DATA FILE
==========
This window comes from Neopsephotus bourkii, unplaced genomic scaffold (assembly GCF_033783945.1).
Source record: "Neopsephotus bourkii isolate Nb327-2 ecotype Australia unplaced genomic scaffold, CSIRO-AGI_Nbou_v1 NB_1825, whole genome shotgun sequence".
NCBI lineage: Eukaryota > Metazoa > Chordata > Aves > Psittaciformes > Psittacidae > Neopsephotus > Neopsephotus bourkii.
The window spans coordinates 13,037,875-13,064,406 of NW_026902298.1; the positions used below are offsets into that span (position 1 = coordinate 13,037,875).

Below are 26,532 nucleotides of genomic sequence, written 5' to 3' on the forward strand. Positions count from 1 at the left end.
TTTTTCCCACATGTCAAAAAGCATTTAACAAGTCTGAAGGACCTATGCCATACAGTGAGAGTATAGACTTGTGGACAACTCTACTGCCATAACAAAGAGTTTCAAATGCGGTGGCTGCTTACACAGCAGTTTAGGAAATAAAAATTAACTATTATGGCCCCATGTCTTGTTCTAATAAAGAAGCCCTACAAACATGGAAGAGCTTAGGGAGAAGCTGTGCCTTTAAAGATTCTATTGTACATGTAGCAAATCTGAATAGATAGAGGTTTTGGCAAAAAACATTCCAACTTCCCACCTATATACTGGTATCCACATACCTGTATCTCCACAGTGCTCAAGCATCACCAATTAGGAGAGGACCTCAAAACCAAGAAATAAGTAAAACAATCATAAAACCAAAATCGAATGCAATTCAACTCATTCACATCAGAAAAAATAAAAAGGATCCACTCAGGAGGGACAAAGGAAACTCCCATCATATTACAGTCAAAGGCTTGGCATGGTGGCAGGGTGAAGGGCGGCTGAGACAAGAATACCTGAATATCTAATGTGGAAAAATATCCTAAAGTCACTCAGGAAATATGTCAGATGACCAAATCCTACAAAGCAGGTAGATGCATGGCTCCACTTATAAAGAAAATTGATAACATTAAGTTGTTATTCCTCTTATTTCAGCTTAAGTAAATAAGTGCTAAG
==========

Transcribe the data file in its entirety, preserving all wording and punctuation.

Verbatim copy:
This window comes from Neopsephotus bourkii, unplaced genomic scaffold (assembly GCF_033783945.1).
Source record: "Neopsephotus bourkii isolate Nb327-2 ecotype Australia unplaced genomic scaffold, CSIRO-AGI_Nbou_v1 NB_1825, whole genome shotgun sequence".
NCBI lineage: Eukaryota > Metazoa > Chordata > Aves > Psittaciformes > Psittacidae > Neopsephotus > Neopsephotus bourkii.
The window spans coordinates 13,037,875-13,064,406 of NW_026902298.1; the positions used below are offsets into that span (position 1 = coordinate 13,037,875).

Below are 26,532 nucleotides of genomic sequence, written 5' to 3' on the forward strand. Positions count from 1 at the left end.
TTTTTCCCACATGTCAAAAAGCATTTAACAAGTCTGAAGGACCTATGCCATACAGTGAGAGTATAGACTTGTGGACAACTCTACTGCCATAACAAAGAGTTTCAAATGCGGTGGCTGCTTACACAGCAGTTTAGGAAATAAAAATTAACTATTATGGCCCCATGTCTTGTTCTAATAAAGAAGCCCTACAAACATGGAAGAGCTTAGGGAGAAGCTGTGCCTTTAAAGATTCTATTGTACATGTAGCAAATCTGAATAGATAGAGGTTTTGGCAAAAAACATTCCAACTTCCCACCTATATACTGGTATCCACATACCTGTATCTCCACAGTGCTCAAGCATCACCAATTAGGAGAGGACCTCAAAACCAAGAAATAAGTAAAACAATCATAAAACCAAAATCGAATGCAATTCAACTCATTCACATCAGAAAAAATAAAAAGGATCCACTCAGGAGGGACAAAGGAAACTCCCATCATATTACAGTCAAAGGCTTGGCATGGTGGCAGGGTGAAGGGCGGCTGAGACAAGAATACCTGAATATCTAATGTGGAAAAATATCCTAAAGTCACTCAGGAAATATGTCAGATGACCAAATCCTACAAAGCAGGTAGATGCATGGCTCCACTTATAAAGAAAATTGATAACATTAAGTTGTTATTCCTCTTATTTCAGCTTAAGTAAATAAGTGCTAAG